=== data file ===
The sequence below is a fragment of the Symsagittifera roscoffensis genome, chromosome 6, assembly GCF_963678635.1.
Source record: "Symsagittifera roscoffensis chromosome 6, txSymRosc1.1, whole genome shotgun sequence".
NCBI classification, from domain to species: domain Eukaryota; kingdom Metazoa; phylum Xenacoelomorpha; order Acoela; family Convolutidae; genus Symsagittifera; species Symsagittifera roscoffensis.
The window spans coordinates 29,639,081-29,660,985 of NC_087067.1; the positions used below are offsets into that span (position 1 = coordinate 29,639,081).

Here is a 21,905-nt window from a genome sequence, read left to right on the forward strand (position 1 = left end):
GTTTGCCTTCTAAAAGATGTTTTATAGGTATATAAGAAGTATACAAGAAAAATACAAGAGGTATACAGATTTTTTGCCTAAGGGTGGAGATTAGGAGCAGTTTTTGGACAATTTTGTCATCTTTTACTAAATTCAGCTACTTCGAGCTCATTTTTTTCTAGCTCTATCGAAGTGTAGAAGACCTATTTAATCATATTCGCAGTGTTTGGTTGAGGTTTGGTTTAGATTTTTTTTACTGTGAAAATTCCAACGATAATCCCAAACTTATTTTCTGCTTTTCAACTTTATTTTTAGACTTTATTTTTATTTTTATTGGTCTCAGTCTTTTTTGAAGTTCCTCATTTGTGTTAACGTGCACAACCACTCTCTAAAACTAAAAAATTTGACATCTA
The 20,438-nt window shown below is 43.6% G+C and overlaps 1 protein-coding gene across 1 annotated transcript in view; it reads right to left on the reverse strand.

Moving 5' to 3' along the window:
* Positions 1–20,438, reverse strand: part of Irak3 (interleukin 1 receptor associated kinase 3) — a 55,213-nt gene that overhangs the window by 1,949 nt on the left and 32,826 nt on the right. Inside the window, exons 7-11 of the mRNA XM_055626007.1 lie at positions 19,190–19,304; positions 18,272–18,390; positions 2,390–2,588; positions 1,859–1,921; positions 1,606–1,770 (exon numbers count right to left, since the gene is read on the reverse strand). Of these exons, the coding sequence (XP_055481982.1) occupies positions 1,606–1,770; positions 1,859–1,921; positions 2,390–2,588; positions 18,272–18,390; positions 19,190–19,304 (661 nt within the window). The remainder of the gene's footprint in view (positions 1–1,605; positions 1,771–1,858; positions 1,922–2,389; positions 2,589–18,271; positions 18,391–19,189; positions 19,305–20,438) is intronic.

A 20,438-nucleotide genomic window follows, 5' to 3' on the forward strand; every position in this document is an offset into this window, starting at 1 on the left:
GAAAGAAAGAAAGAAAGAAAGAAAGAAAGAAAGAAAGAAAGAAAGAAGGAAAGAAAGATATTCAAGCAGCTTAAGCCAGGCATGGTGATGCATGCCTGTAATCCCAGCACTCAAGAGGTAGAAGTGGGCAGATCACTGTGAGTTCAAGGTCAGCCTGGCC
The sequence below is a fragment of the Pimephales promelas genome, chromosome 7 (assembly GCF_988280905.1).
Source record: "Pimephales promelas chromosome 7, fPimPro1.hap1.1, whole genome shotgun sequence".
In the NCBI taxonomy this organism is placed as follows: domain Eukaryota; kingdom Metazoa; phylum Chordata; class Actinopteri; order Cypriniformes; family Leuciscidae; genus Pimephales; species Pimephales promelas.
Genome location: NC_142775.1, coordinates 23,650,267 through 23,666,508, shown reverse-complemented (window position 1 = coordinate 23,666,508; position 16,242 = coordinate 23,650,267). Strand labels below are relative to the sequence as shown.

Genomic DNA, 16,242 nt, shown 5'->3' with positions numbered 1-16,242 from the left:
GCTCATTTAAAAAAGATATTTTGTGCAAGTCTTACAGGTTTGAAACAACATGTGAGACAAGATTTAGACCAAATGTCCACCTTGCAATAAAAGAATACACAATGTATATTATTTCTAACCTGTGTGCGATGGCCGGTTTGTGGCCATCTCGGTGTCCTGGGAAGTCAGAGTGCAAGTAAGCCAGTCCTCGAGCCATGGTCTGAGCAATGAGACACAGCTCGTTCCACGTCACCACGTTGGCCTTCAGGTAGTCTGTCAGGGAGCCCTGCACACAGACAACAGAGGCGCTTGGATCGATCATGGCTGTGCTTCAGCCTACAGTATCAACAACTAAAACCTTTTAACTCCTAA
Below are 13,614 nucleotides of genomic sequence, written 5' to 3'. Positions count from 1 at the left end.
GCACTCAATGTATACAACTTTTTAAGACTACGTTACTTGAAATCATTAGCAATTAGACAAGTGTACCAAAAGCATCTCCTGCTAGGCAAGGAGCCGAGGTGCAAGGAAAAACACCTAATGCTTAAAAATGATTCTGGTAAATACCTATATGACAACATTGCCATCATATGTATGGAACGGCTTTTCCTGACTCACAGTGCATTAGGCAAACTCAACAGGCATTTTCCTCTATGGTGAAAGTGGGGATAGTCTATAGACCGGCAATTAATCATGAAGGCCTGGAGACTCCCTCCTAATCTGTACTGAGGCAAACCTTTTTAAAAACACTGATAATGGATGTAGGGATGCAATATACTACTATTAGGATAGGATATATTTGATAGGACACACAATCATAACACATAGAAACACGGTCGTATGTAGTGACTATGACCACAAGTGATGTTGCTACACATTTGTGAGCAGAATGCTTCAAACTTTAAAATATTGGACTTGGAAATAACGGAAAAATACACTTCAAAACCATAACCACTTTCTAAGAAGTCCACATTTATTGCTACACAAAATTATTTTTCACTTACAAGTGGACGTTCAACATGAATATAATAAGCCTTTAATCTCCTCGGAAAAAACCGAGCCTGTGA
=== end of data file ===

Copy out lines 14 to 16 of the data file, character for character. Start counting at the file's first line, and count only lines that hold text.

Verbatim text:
In the NCBI taxonomy this organism is placed as follows: domain Eukaryota; kingdom Metazoa; phylum Chordata; class Actinopteri; order Cypriniformes; family Leuciscidae; genus Pimephales; species Pimephales promelas.
Genome location: NC_142775.1, coordinates 23,650,267 through 23,666,508, shown reverse-complemented (window position 1 = coordinate 23,666,508; position 16,242 = coordinate 23,650,267). Strand labels below are relative to the sequence as shown.

Genomic DNA, 16,242 nt, shown 5'->3' with positions numbered 1-16,242 from the left: